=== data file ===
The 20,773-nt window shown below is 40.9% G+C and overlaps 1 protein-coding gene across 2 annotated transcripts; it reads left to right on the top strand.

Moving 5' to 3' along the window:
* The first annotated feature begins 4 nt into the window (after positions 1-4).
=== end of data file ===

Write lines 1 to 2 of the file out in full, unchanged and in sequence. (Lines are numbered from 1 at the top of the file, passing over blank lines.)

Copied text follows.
The 20,773-nt window shown below is 40.9% G+C and overlaps 1 protein-coding gene across 2 annotated transcripts; it reads left to right on the top strand.

Moving 5' to 3' along the window: